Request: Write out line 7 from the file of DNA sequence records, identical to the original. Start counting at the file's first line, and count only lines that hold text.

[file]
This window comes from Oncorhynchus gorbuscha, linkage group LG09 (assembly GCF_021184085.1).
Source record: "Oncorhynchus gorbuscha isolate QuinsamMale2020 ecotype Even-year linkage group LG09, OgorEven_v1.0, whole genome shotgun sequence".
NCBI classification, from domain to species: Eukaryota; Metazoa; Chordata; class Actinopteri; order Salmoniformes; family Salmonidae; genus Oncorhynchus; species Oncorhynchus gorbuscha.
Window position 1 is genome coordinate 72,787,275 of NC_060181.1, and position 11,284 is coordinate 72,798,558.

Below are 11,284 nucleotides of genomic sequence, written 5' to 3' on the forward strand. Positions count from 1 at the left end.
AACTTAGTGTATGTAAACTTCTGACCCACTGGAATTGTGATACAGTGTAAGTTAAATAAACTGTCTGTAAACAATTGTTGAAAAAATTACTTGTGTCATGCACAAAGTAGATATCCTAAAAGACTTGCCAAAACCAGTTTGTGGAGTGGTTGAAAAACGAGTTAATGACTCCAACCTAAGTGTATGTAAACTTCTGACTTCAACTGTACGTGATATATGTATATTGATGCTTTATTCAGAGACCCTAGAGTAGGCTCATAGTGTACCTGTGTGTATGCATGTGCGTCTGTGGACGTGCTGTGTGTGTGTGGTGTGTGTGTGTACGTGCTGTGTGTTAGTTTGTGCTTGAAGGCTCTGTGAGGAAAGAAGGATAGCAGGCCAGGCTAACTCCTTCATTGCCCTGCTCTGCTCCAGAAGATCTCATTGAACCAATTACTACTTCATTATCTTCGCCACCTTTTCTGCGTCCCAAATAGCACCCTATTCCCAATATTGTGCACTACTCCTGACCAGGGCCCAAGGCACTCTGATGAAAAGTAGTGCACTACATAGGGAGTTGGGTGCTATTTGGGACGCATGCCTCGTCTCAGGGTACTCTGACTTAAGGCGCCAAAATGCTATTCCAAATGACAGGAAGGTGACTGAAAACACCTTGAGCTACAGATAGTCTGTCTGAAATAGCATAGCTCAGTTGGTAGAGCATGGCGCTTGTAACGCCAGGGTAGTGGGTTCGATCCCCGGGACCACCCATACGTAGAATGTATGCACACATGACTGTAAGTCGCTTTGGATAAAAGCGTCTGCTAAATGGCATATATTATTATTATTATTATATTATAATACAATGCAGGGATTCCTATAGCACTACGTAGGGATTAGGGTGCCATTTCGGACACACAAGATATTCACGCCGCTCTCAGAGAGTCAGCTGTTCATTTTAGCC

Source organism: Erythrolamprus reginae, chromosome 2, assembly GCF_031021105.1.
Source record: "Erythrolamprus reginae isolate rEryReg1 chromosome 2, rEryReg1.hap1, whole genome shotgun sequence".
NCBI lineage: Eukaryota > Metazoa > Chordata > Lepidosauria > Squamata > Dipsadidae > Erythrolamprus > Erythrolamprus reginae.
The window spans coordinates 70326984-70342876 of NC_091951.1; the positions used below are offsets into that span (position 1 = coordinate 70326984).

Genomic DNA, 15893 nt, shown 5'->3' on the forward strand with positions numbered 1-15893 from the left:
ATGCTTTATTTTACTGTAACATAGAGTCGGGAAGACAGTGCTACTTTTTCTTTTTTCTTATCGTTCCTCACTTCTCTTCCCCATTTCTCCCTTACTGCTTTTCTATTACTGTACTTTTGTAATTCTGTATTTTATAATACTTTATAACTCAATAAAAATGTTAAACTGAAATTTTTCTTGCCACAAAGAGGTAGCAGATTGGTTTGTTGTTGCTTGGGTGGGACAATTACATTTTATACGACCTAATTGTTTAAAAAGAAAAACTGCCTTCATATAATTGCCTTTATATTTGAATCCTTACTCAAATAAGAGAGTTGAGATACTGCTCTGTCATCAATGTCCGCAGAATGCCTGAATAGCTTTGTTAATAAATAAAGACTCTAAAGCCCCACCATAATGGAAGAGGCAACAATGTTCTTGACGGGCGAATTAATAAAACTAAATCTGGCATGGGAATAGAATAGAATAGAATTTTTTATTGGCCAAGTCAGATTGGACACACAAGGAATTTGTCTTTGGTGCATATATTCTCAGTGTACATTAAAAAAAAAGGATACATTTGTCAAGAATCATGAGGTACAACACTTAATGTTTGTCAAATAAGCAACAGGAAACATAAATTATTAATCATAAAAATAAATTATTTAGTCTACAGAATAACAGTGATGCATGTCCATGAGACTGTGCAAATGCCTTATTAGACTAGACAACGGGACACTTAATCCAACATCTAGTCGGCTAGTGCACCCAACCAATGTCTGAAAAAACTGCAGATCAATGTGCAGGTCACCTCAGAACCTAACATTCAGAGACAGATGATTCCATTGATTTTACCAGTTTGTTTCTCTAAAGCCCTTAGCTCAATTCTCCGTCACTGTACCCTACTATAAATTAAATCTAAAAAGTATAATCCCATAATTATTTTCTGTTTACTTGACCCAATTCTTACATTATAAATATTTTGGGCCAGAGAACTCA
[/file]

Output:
Source organism: Erythrolamprus reginae, chromosome 2, assembly GCF_031021105.1.